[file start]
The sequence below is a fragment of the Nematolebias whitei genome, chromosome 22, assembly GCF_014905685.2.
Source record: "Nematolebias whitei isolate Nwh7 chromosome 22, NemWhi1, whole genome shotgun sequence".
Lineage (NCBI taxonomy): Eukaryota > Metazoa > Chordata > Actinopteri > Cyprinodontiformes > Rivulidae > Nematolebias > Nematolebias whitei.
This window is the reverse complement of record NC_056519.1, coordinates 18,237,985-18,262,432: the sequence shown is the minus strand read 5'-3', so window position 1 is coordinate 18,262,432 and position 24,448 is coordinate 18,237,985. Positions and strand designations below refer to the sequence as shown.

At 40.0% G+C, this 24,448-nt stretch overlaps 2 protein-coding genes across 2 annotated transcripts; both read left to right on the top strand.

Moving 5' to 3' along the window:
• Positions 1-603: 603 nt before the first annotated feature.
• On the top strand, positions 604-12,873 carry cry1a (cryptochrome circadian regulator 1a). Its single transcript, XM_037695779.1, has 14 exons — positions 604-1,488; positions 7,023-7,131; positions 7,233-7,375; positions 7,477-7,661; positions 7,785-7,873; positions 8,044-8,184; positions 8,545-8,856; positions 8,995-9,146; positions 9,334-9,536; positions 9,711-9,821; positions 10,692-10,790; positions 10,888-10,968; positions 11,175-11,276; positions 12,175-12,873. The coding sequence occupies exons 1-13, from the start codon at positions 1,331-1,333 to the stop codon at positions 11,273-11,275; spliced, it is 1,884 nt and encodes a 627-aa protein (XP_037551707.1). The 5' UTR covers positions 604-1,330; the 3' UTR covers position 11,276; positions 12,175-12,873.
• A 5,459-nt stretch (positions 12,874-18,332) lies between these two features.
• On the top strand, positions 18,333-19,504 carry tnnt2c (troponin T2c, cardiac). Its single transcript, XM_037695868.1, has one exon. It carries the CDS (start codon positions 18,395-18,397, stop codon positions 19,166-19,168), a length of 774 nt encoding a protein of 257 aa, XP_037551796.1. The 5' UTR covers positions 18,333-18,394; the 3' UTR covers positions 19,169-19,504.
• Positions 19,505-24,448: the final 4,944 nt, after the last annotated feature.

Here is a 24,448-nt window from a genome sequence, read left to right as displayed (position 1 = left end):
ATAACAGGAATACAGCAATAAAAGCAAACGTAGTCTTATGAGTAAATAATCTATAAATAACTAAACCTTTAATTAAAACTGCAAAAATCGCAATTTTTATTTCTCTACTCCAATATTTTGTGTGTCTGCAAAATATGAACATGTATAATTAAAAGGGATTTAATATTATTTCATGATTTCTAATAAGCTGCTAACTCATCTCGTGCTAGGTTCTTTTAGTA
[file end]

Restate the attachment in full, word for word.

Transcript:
The sequence below is a fragment of the Nematolebias whitei genome, chromosome 22, assembly GCF_014905685.2.
Source record: "Nematolebias whitei isolate Nwh7 chromosome 22, NemWhi1, whole genome shotgun sequence".
Lineage (NCBI taxonomy): Eukaryota > Metazoa > Chordata > Actinopteri > Cyprinodontiformes > Rivulidae > Nematolebias > Nematolebias whitei.
This window is the reverse complement of record NC_056519.1, coordinates 18,237,985-18,262,432: the sequence shown is the minus strand read 5'-3', so window position 1 is coordinate 18,262,432 and position 24,448 is coordinate 18,237,985. Positions and strand designations below refer to the sequence as shown.

At 40.0% G+C, this 24,448-nt stretch overlaps 2 protein-coding genes across 2 annotated transcripts; both read left to right on the top strand.

Moving 5' to 3' along the window:
• Positions 1-603: 603 nt before the first annotated feature.
• On the top strand, positions 604-12,873 carry cry1a (cryptochrome circadian regulator 1a). Its single transcript, XM_037695779.1, has 14 exons — positions 604-1,488; positions 7,023-7,131; positions 7,233-7,375; positions 7,477-7,661; positions 7,785-7,873; positions 8,044-8,184; positions 8,545-8,856; positions 8,995-9,146; positions 9,334-9,536; positions 9,711-9,821; positions 10,692-10,790; positions 10,888-10,968; positions 11,175-11,276; positions 12,175-12,873. The coding sequence occupies exons 1-13, from the start codon at positions 1,331-1,333 to the stop codon at positions 11,273-11,275; spliced, it is 1,884 nt and encodes a 627-aa protein (XP_037551707.1). The 5' UTR covers positions 604-1,330; the 3' UTR covers position 11,276; positions 12,175-12,873.
• A 5,459-nt stretch (positions 12,874-18,332) lies between these two features.
• On the top strand, positions 18,333-19,504 carry tnnt2c (troponin T2c, cardiac). Its single transcript, XM_037695868.1, has one exon. It carries the CDS (start codon positions 18,395-18,397, stop codon positions 19,166-19,168), a length of 774 nt encoding a protein of 257 aa, XP_037551796.1. The 5' UTR covers positions 18,333-18,394; the 3' UTR covers positions 19,169-19,504.
• Positions 19,505-24,448: the final 4,944 nt, after the last annotated feature.

Here is a 24,448-nt window from a genome sequence, read left to right as displayed (position 1 = left end):
ATAACAGGAATACAGCAATAAAAGCAAACGTAGTCTTATGAGTAAATAATCTATAAATAACTAAACCTTTAATTAAAACTGCAAAAATCGCAATTTTTATTTCTCTACTCCAATATTTTGTGTGTCTGCAAAATATGAACATGTATAATTAAAAGGGATTTAATATTATTTCATGATTTCTAATAAGCTGCTAACTCATCTCGTGCTAGGTTCTTTTAGTA